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Fred Gray Biography

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Fred Gray Biography:

Produced on December 14, 1930, in Montgomery, Alabama, Fred Gray studied law at Case Western before defending both Claudette Colvin and Rosa Parks in the search to desegregate his house city’s bus lines, after becoming a crucial figure in African American voting rights and school integration. He also filed suit from the authorities for the guys used by the Tuskegee Syphilis Study. His dad died when he was a toddler, and his mom sent the youthful Gray to school early. He went to attend Alabama State College, where he graduated in 1951, and after that pursued his law degree at Case Western Reserve University.

Gray had made a promise to himself that he’d work diligently to end racial segregation in his home city upon being an attorney. Parks’s case sparked the Montgomery Bus Boycott, which continued for over a year and led to the desegregation of the bus lines. Gray married Bernice Hill in 1956, as well as the couple went on to have four kids.

Gray managed several important, crucial cases in the Civil Rights Movement. In 1960’s Gomillion v. Lightfoot, he claimed before the Supreme Court the unconstitutionality of Tuskegee-based rezoning laws created by local officials that would leave African Americans out of elections. In another Supreme Court case, Gray was diligent in his attempts to get the NAACP have the ability to form in Alabama after the group was outlawed in the state. Gray was also instrumental in leading cases and filing suits that resulted in the desegregation of public institutions of higher learning combined with development of an order requesting the integration of elementary and secondary schools.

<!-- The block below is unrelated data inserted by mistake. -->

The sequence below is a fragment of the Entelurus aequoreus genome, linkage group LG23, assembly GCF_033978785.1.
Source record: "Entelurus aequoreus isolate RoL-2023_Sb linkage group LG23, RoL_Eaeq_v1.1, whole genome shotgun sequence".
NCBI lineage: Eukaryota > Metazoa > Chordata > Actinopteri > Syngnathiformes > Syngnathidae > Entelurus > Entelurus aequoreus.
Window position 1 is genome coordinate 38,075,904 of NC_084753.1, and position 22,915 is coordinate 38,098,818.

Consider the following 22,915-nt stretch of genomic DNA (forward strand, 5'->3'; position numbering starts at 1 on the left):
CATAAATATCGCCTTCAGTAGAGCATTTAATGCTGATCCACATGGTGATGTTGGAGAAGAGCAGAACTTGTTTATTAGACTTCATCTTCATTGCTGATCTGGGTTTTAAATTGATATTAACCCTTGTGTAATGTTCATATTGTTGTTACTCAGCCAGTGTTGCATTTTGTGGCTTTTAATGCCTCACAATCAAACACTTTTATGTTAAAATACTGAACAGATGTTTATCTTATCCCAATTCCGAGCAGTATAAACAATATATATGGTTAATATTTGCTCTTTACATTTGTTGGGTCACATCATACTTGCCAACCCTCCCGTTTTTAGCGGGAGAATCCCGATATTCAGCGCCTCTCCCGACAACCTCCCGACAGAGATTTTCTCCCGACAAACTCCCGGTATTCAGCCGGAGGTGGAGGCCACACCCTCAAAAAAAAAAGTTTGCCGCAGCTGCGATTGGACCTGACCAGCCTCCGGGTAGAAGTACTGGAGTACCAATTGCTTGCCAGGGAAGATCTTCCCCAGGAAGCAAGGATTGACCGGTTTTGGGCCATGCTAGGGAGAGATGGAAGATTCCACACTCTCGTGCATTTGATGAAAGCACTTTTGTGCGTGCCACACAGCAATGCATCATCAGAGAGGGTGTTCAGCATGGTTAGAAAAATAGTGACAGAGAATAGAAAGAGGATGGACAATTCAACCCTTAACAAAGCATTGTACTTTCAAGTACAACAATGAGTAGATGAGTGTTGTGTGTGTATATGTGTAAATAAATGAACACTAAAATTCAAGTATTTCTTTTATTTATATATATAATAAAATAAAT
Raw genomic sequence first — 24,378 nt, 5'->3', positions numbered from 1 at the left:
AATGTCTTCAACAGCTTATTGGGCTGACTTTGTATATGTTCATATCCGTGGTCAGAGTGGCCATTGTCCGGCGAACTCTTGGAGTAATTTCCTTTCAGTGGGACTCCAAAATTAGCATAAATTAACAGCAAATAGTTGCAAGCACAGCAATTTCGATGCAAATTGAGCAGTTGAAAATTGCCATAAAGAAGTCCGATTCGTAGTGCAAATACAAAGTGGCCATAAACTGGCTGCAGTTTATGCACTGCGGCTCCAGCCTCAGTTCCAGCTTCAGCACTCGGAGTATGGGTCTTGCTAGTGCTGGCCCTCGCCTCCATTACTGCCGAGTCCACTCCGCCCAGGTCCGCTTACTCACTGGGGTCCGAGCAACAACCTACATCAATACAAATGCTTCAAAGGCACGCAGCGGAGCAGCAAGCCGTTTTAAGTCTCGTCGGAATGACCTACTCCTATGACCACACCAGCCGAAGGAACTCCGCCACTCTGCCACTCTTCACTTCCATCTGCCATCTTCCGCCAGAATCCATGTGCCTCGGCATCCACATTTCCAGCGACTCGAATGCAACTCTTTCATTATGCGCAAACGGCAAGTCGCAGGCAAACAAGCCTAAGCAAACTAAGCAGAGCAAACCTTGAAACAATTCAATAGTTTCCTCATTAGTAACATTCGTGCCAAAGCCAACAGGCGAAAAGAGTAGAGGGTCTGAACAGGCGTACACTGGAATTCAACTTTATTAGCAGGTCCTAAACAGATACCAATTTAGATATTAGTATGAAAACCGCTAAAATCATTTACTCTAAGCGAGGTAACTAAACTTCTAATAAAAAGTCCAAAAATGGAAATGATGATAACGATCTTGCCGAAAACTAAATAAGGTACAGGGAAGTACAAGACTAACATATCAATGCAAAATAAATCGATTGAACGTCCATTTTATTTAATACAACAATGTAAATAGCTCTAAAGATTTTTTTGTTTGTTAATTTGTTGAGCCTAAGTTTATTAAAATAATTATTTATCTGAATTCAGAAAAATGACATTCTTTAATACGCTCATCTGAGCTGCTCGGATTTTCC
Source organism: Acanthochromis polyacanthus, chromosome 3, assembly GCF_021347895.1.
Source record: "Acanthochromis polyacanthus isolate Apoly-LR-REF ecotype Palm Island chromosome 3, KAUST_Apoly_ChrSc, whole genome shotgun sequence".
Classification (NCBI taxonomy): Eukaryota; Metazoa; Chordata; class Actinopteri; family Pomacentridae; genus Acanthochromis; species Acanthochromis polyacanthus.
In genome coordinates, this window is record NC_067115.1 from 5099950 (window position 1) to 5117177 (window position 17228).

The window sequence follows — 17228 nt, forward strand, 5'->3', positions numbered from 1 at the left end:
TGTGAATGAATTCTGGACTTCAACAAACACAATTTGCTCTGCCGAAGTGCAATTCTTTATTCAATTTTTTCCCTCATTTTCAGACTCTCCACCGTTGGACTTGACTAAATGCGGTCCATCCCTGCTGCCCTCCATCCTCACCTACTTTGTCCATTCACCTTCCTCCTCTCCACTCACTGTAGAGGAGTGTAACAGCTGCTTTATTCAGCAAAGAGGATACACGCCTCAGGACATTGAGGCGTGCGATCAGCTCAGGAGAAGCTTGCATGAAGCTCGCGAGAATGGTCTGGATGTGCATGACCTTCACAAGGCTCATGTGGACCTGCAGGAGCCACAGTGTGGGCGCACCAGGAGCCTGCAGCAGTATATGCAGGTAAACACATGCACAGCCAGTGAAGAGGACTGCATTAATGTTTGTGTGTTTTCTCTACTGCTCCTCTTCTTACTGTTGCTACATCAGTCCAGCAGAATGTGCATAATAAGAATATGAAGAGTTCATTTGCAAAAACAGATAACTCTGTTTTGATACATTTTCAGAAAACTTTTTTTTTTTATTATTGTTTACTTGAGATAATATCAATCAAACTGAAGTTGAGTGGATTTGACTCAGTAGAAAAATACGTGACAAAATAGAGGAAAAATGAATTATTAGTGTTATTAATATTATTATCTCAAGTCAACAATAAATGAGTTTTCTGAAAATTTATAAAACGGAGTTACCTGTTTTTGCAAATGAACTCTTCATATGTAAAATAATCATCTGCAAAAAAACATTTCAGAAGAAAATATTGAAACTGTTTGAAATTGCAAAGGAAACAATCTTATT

Gray was an instrumental figure in another historical case, that of the Tuskegee Syphilis Study. The guys were not told of the study nor given proper medical treatment, and so were left untreated for decades. Gray filed a suit on the men’s benefit, receiving vast amounts in a 1975 resolution and appropriate attention for his remaining customers. President Bill Clinton offered an apology on the government’s benefit in 1997 and an acknowledgment of what had occurred.

Along with his legal profession, Gray had also served as a preacher in the Newtown Church of Christ for around a decade along with a half, beginning in 1957. He was nominated to be a federal judge by President Jimmy Carter in 1979, but removed his name following a conservative backlash. He’s since received an variety of accolades and became president of the National Bar Association in 1985, after becoming the very first African American president of the Alabama Bar Association (2002). In 1995, Gray released his autobiography, Bus Ride to Justice: The Life and Works of Fred Gray.

Fred Gray Biography

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